BFN comments on CJOB BiPole interview with Hugh McFadyen

Posted on March 18th, 2011

Dear Mr. McFadyen,

The Boreal Forest Network is following the comments you made to CJOB. There are inaccuracies in your statements. I would think you are well aware that the costs of the converter stations are required on either route for BiPole 3 and that it is this cost that “doubled” the cost of construction. You are not telling the whole story here. Is this indicative of the “election desperation”, of which you speak? Or can it be that you truly are unaware of this fact?

“They’ve been telling the public now for about five years that the number was $2.2 billion. What this internal document shows is that as of more than a year a half ago they were told that the price had almost doubled to almost $4 billion, and it’s further evidence that A: this is going to be hugely costly to Manitoba families on your Hydro bills and secondly that the government can’t be trusted when it comes to telling people what’s going on on this hugely important project. So we have really big concerns about the dishonesty of the government we know that it’s a politically sensitive file and there’s a election year desperation, but this dishonesty around the numbers as well as the very direct impact on Manitoba families.”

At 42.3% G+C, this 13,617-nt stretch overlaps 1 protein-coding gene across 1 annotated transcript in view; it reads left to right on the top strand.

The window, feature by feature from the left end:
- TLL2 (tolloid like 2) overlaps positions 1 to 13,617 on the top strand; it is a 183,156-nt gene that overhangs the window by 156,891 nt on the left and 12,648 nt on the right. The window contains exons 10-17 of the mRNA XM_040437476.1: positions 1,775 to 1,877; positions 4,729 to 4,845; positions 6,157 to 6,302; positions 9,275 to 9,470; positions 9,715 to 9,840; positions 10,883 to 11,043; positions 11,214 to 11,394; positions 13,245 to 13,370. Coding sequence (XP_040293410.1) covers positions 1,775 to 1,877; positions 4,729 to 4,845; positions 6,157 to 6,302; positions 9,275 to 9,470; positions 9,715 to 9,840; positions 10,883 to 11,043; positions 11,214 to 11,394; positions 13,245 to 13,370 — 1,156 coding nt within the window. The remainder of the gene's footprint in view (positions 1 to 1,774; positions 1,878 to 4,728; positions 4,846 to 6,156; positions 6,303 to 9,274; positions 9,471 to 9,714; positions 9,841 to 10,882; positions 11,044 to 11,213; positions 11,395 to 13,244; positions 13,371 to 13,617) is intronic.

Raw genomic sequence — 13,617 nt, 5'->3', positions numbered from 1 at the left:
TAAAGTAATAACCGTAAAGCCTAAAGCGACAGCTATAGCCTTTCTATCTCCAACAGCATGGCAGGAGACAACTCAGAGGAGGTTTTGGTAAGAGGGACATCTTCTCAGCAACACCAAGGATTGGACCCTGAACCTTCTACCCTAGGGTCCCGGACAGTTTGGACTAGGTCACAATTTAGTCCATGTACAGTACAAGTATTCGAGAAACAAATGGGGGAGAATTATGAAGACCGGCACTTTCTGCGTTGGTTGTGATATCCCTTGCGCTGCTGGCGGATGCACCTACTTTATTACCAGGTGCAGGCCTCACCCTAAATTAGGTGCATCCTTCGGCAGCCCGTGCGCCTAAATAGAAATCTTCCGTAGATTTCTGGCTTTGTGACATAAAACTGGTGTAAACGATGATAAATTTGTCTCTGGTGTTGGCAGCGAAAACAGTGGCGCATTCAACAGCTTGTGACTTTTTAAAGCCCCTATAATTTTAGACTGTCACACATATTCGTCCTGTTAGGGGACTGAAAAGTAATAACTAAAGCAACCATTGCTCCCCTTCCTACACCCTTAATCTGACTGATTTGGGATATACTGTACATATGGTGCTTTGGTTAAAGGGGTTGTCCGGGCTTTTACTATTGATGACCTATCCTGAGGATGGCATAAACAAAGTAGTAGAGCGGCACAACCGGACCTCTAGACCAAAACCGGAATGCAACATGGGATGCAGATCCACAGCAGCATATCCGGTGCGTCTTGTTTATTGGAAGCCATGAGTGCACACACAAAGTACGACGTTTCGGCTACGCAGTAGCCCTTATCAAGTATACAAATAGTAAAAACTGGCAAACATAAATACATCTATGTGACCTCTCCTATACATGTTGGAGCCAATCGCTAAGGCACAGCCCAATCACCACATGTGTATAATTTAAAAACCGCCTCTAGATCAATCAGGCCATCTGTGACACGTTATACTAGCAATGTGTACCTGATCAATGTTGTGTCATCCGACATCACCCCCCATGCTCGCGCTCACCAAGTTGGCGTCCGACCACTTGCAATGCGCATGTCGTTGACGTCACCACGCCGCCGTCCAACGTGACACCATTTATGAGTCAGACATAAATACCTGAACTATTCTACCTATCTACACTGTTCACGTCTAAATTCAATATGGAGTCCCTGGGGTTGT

On the one hand you claimed that all the opposition to the west side route is from US groups, on the other you said that; “we think that the Manitoba based environmentalist and experts, the engineers are the ones who need to be listened to on this project not the American special interest groups that are backed by oil companies.

You have not responded to this “Manitoba based environmentalist” group’s letter requesting full disclosure of costs should you form the next government and jump to reverse ten years of work to preserve the highest conservation value intact boreal forest, some experts say, in the world. Are you listening to us? (letter attached dated February 7th, 2011)

Regarding the Pew Charitable Foundation: There is no current financial or legal connection whatsoever between the Pew Charitable Trusts and the oil industry.   Pew takes no corporate money.  The historical roots of Pew are like those of Rockefeller Foundation and many other fortunes, but that has no bearing on the policies or actions of the Pew Charitable Trusts today.

Your comments are at best misleading.

Susanne McCrea
Executive Director
The Boreal Forest Network

Support the Manitoba government’s efforts to create a World Heritage Site in the Heart of the Boreal – Say no to an industrial transmission line.